Rebranding gas stations as Mobility Hubs
You need to charge your vehicle in between meetings, but you still need to get some work done as you wait. Or maybe you’re heading into the office after a couple of days of teleworking at home and your car needs some gas and a few last-minute repairs. Or you might even be hopping off a shared e-bike, grabbing a package and a bite to eat, before booking a shared car to make it on time for karaoke at a friend’s place.
Now imagine – one location where you could go for all your mobility needs, whether you’re an electric vehicle driver, a traditional fuel-powered vehicle driver, or an individual looking to rent a vehicle to take your next trip. This is why mobility hubs are the future of gas stations. Tomorrow’s Mobility Hub is the epicenter of travel and convenience. It brings together the oil and gas industries, the clean energy space, and the shared mobility market to deliver the most innovative offerings and meet the transportation needs of every consumer type.
The physical infrastructure for Mobility Hubs is already in place thanks to the omnipresence of gas stations. Demand for electrification infrastructure is driving governments to implement legislation accordingly. By partnering with leaders in the charging space, oil and gas players ensure that their locations become essential hotspots for commuters and travelers seeking fuel and charging capabilities. Add in connected new mobility services (like carsharing and on-site digital rental) and you’ve got yourself a future-proof business model.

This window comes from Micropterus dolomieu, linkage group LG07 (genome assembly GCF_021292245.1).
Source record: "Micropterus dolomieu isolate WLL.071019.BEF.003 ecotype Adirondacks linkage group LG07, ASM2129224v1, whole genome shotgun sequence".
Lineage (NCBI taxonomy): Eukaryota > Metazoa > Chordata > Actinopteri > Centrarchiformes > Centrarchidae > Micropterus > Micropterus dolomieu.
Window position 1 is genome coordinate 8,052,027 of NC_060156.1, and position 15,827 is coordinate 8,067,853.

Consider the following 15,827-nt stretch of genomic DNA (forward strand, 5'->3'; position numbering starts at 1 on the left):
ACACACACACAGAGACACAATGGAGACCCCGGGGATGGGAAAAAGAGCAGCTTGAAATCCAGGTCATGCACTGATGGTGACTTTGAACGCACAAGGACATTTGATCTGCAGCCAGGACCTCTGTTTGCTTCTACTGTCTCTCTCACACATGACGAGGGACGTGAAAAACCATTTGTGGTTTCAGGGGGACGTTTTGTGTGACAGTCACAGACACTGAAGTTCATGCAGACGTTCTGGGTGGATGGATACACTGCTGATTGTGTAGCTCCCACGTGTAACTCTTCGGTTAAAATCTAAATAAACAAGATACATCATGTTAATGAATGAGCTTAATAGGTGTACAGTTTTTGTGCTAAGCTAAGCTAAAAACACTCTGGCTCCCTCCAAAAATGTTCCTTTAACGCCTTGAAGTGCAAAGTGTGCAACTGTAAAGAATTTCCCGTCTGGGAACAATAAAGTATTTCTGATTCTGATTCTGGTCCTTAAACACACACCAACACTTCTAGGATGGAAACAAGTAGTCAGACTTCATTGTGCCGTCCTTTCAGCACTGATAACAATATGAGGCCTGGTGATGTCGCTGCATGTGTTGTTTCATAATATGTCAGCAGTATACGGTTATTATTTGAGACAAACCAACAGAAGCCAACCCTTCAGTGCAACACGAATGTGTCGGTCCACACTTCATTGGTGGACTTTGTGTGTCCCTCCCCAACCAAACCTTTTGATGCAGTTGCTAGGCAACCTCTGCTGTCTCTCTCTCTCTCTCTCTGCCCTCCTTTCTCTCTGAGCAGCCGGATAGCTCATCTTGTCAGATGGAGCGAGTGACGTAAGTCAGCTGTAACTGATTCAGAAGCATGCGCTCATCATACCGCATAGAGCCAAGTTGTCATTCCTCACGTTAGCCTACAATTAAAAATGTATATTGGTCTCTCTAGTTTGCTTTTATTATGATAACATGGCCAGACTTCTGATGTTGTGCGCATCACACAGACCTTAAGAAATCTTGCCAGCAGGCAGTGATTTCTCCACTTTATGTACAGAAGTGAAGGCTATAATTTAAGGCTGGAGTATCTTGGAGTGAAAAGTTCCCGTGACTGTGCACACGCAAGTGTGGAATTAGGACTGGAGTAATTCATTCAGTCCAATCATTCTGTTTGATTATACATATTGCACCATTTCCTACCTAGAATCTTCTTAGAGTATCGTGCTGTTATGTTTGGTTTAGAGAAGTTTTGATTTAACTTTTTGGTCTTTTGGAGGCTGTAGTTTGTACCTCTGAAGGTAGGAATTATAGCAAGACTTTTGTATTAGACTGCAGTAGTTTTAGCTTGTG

Paving the way toward change
So which oil and gas player will lead the way? Who will revamp their traditional offerings most creatively while creating a space that is ready for the all-electric future? One player currently stands out from the rest. Shell is coming out of the gates fast! We’ve already seen multiple examples of innovation from this market leader.